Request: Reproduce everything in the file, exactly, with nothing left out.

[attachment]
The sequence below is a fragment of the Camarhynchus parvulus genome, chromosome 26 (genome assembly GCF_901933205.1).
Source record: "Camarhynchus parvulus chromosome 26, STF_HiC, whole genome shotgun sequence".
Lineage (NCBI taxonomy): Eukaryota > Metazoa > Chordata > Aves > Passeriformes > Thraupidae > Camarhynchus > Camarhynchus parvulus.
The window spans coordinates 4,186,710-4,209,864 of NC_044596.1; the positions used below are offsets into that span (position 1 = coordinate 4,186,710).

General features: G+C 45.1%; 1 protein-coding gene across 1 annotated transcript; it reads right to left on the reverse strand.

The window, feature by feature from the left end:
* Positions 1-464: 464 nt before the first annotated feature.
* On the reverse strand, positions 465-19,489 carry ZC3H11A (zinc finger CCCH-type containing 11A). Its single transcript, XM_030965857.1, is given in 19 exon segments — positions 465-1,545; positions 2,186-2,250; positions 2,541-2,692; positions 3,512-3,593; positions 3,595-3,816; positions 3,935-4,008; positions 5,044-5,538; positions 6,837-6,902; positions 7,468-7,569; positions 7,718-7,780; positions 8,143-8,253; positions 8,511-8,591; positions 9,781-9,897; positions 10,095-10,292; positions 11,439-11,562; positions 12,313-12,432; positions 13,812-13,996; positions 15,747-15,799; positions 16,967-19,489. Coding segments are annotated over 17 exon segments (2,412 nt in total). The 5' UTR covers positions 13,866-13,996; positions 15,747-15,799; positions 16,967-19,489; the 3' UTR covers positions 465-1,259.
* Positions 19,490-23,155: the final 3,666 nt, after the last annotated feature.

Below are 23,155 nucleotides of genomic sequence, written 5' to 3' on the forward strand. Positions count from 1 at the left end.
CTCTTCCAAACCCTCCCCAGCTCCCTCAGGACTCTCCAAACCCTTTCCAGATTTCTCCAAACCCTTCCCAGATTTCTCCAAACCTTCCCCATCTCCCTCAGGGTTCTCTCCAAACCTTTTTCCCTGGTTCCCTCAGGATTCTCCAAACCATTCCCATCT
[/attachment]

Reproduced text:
The sequence below is a fragment of the Camarhynchus parvulus genome, chromosome 26 (genome assembly GCF_901933205.1).
Source record: "Camarhynchus parvulus chromosome 26, STF_HiC, whole genome shotgun sequence".
Lineage (NCBI taxonomy): Eukaryota > Metazoa > Chordata > Aves > Passeriformes > Thraupidae > Camarhynchus > Camarhynchus parvulus.
The window spans coordinates 4,186,710-4,209,864 of NC_044596.1; the positions used below are offsets into that span (position 1 = coordinate 4,186,710).

General features: G+C 45.1%; 1 protein-coding gene across 1 annotated transcript; it reads right to left on the reverse strand.

The window, feature by feature from the left end:
* Positions 1-464: 464 nt before the first annotated feature.
* On the reverse strand, positions 465-19,489 carry ZC3H11A (zinc finger CCCH-type containing 11A). Its single transcript, XM_030965857.1, is given in 19 exon segments — positions 465-1,545; positions 2,186-2,250; positions 2,541-2,692; positions 3,512-3,593; positions 3,595-3,816; positions 3,935-4,008; positions 5,044-5,538; positions 6,837-6,902; positions 7,468-7,569; positions 7,718-7,780; positions 8,143-8,253; positions 8,511-8,591; positions 9,781-9,897; positions 10,095-10,292; positions 11,439-11,562; positions 12,313-12,432; positions 13,812-13,996; positions 15,747-15,799; positions 16,967-19,489. Coding segments are annotated over 17 exon segments (2,412 nt in total). The 5' UTR covers positions 13,866-13,996; positions 15,747-15,799; positions 16,967-19,489; the 3' UTR covers positions 465-1,259.
* Positions 19,490-23,155: the final 3,666 nt, after the last annotated feature.

Below are 23,155 nucleotides of genomic sequence, written 5' to 3' on the forward strand. Positions count from 1 at the left end.
CTCTTCCAAACCCTCCCCAGCTCCCTCAGGACTCTCCAAACCCTTTCCAGATTTCTCCAAACCCTTCCCAGATTTCTCCAAACCTTCCCCATCTCCCTCAGGGTTCTCTCCAAACCTTTTTCCCTGGTTCCCTCAGGATTCTCCAAACCATTCCCATCT